The Funnel and Social Media

I’ve been in several presentations and meetings lately where there has been an inordinate amount of discussion and focus on Conversion and the role of social media and social networking.  I’ve heard phrases such as ‘it’s not about content for content’s sake, it’s about content that leads to conversion’ or ‘your goal should be conversion or the attainment of some action from the user that can be interpreted as a conversion’. 

Both of these statements, while true to a large extent, oversimplify and marginalize the opportunity with social media for marketers.  There are three major components to the funnel (some marketing literature highlights four or five but for simplicity I’ll focus on the major three funnel sections).  These are Awareness, Consideration, and Conversion. 

Social Media and Social Networking can play a major role in the Awareness part of the funnel.  This section is about creating content that is appealing, worth sharing (viral), and has value for the readers/viewers/consumers, whether the value is for laugh and entertainment value, such as the video or an Infographic on Security from a security vendor.  These are general content that are worth sharing and help bring potential customers into the top of the funnel.  Measuring this may be as simple as measuring views, clicks, or tracking as a campaign component through Google Analytics.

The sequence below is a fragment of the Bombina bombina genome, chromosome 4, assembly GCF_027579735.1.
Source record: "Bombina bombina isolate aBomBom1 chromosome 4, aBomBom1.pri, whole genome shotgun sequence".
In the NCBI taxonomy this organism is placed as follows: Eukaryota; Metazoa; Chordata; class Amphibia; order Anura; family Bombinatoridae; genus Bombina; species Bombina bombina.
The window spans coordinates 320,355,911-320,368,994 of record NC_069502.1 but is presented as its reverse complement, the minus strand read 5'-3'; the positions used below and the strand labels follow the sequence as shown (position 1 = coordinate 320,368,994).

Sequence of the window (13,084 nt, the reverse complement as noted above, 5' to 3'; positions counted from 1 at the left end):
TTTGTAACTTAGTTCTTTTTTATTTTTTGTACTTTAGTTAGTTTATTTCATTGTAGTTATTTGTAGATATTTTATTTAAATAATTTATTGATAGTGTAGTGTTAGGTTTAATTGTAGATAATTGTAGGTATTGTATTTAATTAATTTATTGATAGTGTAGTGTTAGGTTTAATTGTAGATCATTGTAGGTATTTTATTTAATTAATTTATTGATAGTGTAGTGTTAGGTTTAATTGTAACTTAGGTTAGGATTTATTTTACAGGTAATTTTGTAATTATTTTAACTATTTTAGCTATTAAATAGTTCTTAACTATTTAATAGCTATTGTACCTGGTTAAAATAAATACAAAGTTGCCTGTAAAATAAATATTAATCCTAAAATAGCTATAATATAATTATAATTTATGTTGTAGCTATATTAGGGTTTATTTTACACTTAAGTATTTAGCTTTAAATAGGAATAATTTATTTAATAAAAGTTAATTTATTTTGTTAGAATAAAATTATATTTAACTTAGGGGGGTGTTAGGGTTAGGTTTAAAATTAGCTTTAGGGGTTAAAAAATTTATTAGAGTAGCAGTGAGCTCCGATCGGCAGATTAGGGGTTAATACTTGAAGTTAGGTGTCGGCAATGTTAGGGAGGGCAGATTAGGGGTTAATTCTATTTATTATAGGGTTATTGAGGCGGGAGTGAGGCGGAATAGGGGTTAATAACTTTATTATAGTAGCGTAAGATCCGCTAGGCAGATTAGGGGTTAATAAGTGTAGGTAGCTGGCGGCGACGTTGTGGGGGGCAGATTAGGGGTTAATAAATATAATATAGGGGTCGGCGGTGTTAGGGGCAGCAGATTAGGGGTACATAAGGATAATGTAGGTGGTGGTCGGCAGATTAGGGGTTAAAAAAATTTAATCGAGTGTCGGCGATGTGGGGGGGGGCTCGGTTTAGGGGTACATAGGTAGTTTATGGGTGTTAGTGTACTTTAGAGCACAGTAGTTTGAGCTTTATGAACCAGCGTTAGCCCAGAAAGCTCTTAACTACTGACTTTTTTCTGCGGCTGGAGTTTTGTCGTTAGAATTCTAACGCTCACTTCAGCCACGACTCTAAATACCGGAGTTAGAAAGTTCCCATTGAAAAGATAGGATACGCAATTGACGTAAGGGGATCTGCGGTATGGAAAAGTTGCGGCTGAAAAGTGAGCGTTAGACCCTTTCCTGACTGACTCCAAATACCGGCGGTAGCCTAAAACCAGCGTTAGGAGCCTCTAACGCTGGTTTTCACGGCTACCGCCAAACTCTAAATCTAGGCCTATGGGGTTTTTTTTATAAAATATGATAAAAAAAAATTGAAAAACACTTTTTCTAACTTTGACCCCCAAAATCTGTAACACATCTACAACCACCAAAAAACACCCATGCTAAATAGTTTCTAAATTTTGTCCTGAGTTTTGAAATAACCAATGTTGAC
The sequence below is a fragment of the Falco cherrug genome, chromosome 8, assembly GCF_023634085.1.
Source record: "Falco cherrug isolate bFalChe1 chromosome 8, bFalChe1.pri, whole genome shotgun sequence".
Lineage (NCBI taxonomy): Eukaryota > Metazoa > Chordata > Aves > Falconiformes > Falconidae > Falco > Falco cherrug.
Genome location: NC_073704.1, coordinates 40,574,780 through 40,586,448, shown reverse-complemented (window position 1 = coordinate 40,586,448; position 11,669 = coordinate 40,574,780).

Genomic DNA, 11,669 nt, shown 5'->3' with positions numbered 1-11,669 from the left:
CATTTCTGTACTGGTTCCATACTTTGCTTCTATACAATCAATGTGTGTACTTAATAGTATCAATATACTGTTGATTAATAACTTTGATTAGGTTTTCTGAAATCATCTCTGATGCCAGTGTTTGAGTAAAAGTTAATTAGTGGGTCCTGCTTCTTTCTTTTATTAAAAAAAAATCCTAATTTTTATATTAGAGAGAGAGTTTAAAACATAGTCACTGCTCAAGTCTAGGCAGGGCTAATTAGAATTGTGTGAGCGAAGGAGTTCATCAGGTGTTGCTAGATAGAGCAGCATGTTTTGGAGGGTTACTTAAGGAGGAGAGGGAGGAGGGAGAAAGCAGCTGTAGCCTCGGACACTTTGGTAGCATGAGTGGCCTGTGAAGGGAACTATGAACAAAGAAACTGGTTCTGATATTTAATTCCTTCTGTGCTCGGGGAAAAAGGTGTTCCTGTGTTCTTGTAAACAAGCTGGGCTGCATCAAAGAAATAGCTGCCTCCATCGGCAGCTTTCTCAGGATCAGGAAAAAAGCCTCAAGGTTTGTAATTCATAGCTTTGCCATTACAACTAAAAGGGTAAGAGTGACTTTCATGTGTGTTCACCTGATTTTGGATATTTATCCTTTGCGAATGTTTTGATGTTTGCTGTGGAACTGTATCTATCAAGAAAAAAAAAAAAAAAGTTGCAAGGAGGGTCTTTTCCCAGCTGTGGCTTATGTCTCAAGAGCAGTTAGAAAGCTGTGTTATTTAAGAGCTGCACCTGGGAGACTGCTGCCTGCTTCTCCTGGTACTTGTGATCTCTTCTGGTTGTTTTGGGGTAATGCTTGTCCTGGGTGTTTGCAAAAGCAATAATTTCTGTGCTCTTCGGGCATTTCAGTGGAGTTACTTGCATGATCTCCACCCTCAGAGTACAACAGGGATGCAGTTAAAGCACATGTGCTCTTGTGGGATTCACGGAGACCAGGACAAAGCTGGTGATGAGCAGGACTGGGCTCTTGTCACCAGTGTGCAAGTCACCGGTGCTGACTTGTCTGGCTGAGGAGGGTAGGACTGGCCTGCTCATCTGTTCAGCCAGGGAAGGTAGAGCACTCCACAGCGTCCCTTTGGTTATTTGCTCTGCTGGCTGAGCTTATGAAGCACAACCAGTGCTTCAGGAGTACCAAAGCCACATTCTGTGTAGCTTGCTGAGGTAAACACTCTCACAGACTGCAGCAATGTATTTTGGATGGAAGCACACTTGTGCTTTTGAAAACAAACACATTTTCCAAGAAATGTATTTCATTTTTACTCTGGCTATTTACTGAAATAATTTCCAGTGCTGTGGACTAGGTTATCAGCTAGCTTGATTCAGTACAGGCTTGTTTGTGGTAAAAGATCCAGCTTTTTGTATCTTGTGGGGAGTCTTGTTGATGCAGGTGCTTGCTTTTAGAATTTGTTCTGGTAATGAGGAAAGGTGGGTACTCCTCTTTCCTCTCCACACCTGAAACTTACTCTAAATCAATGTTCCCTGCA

Consideration is also an important component of the funnel.  Creating content specifically for users that have already ‘opted in’ through Facebook Pages, Twitter connections, or other methods allows the marketer to tune the message to a much more focused ‘sales’ message with the intent of deeper interest.  This content may be things like offering webinars, whitepapers, or Hangout events on Google.  The goal of these would be to move customers into the true conversion phase.  Connecting with the users individually at the end of this process is critical to really driving conversion.  Tracking things such as the collection of contact information, a request for more information, or a user opt-in for additional contact are all ways of measuring whether the consideration methods are working optimally.

The final phase is the conversion phase and this is the ‘rubber meets the road’ phase.  This is the conversion of a prospect to a sale, the conversion of a casual reader to a committed follower, the conversion of a passive user to an active user, etc. 

When people talk about focusing on conversion the risk is missing the optimization and opportunity offered by providing content and interacting with the community to drive awareness and encourage consideration.